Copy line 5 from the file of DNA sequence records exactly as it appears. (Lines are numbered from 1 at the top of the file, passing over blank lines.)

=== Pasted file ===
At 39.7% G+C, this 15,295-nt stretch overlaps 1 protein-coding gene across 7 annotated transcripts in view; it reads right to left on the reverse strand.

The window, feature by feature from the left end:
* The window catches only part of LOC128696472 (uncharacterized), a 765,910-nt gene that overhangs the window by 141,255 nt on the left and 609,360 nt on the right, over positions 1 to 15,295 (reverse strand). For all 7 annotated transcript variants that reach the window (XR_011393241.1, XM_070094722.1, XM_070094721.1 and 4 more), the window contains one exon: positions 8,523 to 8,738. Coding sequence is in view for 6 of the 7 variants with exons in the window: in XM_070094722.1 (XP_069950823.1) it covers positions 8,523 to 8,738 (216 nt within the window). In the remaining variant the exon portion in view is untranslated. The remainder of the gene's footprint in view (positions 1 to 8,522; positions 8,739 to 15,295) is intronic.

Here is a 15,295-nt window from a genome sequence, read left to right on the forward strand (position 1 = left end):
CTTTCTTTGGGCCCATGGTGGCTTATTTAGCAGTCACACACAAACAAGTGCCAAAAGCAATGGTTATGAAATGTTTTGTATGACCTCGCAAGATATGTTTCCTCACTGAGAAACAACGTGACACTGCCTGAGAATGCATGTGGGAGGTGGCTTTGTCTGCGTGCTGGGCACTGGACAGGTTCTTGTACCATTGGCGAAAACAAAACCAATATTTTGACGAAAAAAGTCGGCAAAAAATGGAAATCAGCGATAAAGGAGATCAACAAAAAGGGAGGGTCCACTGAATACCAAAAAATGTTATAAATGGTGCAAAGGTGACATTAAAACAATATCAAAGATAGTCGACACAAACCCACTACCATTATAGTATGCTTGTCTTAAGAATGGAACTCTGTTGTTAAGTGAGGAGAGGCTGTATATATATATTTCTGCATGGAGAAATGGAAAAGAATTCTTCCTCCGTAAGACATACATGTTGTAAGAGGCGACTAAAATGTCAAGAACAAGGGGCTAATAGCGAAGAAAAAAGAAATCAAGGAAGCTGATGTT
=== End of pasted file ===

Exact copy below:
CTTTCTTTGGGCCCATGGTGGCTTATTTAGCAGTCACACACAAACAAGTGCCAAAAGCAATGGTTATGAAATGTTTTGTATGACCTCGCAAGATATGTTTCCTCACTGAGAAACAACGTGACACTGCCTGAGAATGCATGTGGGAGGTGGCTTTGTCTGCGTGCTGGGCACTGGACAGGTTCTTGTACCATTGGCGAAAACAAAACCAATATTTTGACGAAAAAAGTCGGCAAAAAATGGAAATCAGCGATAAAGGAGATCAACAAAAAGGGAGGGTCCACTGAATACCAAAAAATGTTATAAATGGTGCAAAGGTGACATTAAAACAATATCAAAGATAGTCGACACAAACCCACTACCATTATAGTATGCTTGTCTTAAGAATGGAACTCTGTTGTTAAGTGAGGAGAGGCTGTATATATATATTTCTGCATGGAGAAATGGAAAAGAATTCTTCCTCCGTAAGACATACATGTTGTAAGAGGCGACTAAAATGTCAAGAACAAGGGGCTAATAGCGAAGAAAAAAGAAATCAAGGAAGCTGATGTT